The patent process

Applying for a patent can be a lengthy and complex process, and the #MakeWhatsNext Patent Program sets out to simplify it.

Patent Program teams

Meet the amazing female inventors working to change the world one invention and patent at a time.

 

 

2018-2019 teams


2017-2018 teams


2016-2017 teams

Female inventors throughout history

Find examples of women, past and present, who have changed the world with their inventions.

  • 1715

    Sybilla Masters was the first female inventor in recorded history. She invented a special way for cleaning and curing corn crops. Her patent was issued in her husband’s name by the British courts in 1715.

  • 1809

    In 1809, Mary Dixon Kies was the first American woman to receive a US patent. She invented a process for weaving straw with silk or thread.

  • 1865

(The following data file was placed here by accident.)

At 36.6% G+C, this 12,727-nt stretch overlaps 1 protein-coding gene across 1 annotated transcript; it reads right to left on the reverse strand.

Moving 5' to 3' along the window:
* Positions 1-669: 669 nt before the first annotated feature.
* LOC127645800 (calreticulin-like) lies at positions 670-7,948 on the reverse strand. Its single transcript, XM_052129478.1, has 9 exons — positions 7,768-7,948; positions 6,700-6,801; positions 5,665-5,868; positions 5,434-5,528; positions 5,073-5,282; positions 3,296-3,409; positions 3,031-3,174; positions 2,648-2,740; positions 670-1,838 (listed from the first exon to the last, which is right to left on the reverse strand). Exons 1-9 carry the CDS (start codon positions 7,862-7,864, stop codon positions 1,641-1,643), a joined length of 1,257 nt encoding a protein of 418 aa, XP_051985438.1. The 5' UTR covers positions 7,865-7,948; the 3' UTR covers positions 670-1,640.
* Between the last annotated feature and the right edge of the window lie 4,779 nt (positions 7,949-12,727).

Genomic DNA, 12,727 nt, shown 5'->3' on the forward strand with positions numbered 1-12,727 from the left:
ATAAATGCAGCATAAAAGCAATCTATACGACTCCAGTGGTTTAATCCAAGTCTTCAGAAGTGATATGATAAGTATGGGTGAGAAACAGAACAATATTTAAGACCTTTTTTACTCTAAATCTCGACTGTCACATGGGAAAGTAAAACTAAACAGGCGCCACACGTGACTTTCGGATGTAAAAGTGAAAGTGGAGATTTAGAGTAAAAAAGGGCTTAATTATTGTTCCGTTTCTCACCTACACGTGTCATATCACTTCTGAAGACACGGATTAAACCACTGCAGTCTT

From 1855 to 1865, women only received 10.1 patents per year while men received 3,767.

  • 1882

    In 1882, Maria Beasley was given a patent for her invention of life rafts. Her life rafts were used on the Titanic and were responsible for saving hundreds of lives.

  • 1885

    In 1885, Judy W. Reed became the first African-American woman to get a patent for her dough kneader and roller.

  • 1903

    In 1903, Mary Anderson, a woman from Birmingham, Alabama received U.S. Patent No. 743,801 for her invention of windshield wipers.

  • 1967

    In 1967, Yvonne Brill received a patent for her development of rocket and jet propulsion technologies.

  • 1988

    Gertrude Elion, an influential biochemist and pharmacologist, not only received a Noble Peace Prize in 1988, but her name also appeared on 45 different patents.

  • 1997

    Patricia Billings received a patent in 1997 for a fire-resistant building material called GeoBond.

  • 2010

    In 2010, patents granted to women jumped 35% faster than the overall 27% increase.

  • 2013

    Entrepreneur and robot designer, Melonee Wise, headed Fetch Robotics in 2013. It received its patent in 2017.

  • 2017

    In 2017, women are continuing to come up with new ideas, gaining patents, and inspiring a new generation with their creativity and innovation.

Stay connected

Explore #MakeWhatsNext on Twitter to see what the next generation of female inventors are creating.

Check out the conversation